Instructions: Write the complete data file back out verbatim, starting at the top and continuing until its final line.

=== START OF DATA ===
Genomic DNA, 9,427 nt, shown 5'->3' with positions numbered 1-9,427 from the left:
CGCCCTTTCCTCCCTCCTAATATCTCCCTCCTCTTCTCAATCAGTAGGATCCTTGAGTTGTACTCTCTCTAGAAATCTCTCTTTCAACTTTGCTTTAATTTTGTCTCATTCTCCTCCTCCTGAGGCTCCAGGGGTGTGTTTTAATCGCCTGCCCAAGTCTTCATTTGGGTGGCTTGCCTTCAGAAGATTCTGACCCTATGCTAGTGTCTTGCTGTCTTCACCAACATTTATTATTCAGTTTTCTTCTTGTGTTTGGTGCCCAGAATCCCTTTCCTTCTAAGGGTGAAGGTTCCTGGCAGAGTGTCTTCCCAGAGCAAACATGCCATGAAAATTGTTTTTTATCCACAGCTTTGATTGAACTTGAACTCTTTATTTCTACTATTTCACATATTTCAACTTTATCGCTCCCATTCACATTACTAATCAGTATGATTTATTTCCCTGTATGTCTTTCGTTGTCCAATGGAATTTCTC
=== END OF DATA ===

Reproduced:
Genomic DNA, 9,427 nt, shown 5'->3' with positions numbered 1-9,427 from the left:
CGCCCTTTCCTCCCTCCTAATATCTCCCTCCTCTTCTCAATCAGTAGGATCCTTGAGTTGTACTCTCTCTAGAAATCTCTCTTTCAACTTTGCTTTAATTTTGTCTCATTCTCCTCCTCCTGAGGCTCCAGGGGTGTGTTTTAATCGCCTGCCCAAGTCTTCATTTGGGTGGCTTGCCTTCAGAAGATTCTGACCCTATGCTAGTGTCTTGCTGTCTTCACCAACATTTATTATTCAGTTTTCTTCTTGTGTTTGGTGCCCAGAATCCCTTTCCTTCTAAGGGTGAAGGTTCCTGGCAGAGTGTCTTCCCAGAGCAAACATGCCATGAAAATTGTTTTTTATCCACAGCTTTGATTGAACTTGAACTCTTTATTTCTACTATTTCACATATTTCAACTTTATCGCTCCCATTCACATTACTAATCAGTATGATTTATTTCCCTGTATGTCTTTCGTTGTCCAATGGAATTTCTC